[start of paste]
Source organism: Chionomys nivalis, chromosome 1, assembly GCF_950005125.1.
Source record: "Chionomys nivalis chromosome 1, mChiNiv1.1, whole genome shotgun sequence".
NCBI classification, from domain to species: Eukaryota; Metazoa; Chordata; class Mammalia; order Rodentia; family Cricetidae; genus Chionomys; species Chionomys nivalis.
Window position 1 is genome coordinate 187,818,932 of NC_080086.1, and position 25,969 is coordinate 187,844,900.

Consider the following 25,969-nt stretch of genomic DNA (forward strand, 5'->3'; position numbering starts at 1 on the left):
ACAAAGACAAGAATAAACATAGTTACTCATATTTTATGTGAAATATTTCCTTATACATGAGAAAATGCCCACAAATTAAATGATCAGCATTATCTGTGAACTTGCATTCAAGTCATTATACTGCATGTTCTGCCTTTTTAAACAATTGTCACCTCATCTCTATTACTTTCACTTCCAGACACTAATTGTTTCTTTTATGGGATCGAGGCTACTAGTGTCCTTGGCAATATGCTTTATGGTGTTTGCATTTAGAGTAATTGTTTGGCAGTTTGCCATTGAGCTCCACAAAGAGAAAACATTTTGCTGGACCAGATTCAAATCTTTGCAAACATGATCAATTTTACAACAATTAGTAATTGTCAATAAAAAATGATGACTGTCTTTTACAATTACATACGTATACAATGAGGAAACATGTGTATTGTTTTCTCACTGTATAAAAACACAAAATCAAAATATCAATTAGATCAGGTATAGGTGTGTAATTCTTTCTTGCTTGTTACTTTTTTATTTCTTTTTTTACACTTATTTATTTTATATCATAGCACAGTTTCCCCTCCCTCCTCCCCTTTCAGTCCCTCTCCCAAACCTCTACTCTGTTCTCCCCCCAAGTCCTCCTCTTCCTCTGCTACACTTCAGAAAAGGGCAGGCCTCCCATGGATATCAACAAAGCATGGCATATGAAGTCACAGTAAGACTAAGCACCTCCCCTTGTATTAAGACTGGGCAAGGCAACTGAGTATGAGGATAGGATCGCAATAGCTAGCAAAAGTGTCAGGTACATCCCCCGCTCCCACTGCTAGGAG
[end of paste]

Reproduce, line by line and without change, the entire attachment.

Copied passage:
Source organism: Chionomys nivalis, chromosome 1, assembly GCF_950005125.1.
Source record: "Chionomys nivalis chromosome 1, mChiNiv1.1, whole genome shotgun sequence".
NCBI classification, from domain to species: Eukaryota; Metazoa; Chordata; class Mammalia; order Rodentia; family Cricetidae; genus Chionomys; species Chionomys nivalis.
Window position 1 is genome coordinate 187,818,932 of NC_080086.1, and position 25,969 is coordinate 187,844,900.

Consider the following 25,969-nt stretch of genomic DNA (forward strand, 5'->3'; position numbering starts at 1 on the left):
ACAAAGACAAGAATAAACATAGTTACTCATATTTTATGTGAAATATTTCCTTATACATGAGAAAATGCCCACAAATTAAATGATCAGCATTATCTGTGAACTTGCATTCAAGTCATTATACTGCATGTTCTGCCTTTTTAAACAATTGTCACCTCATCTCTATTACTTTCACTTCCAGACACTAATTGTTTCTTTTATGGGATCGAGGCTACTAGTGTCCTTGGCAATATGCTTTATGGTGTTTGCATTTAGAGTAATTGTTTGGCAGTTTGCCATTGAGCTCCACAAAGAGAAAACATTTTGCTGGACCAGATTCAAATCTTTGCAAACATGATCAATTTTACAACAATTAGTAATTGTCAATAAAAAATGATGACTGTCTTTTACAATTACATACGTATACAATGAGGAAACATGTGTATTGTTTTCTCACTGTATAAAAACACAAAATCAAAATATCAATTAGATCAGGTATAGGTGTGTAATTCTTTCTTGCTTGTTACTTTTTTATTTCTTTTTTTACACTTATTTATTTTATATCATAGCACAGTTTCCCCTCCCTCCTCCCCTTTCAGTCCCTCTCCCAAACCTCTACTCTGTTCTCCCCCCAAGTCCTCCTCTTCCTCTGCTACACTTCAGAAAAGGGCAGGCCTCCCATGGATATCAACAAAGCATGGCATATGAAGTCACAGTAAGACTAAGCACCTCCCCTTGTATTAAGACTGGGCAAGGCAACTGAGTATGAGGATAGGATCGCAATAGCTAGCAAAAGTGTCAGGTACATCCCCCGCTCCCACTGCTAGGAG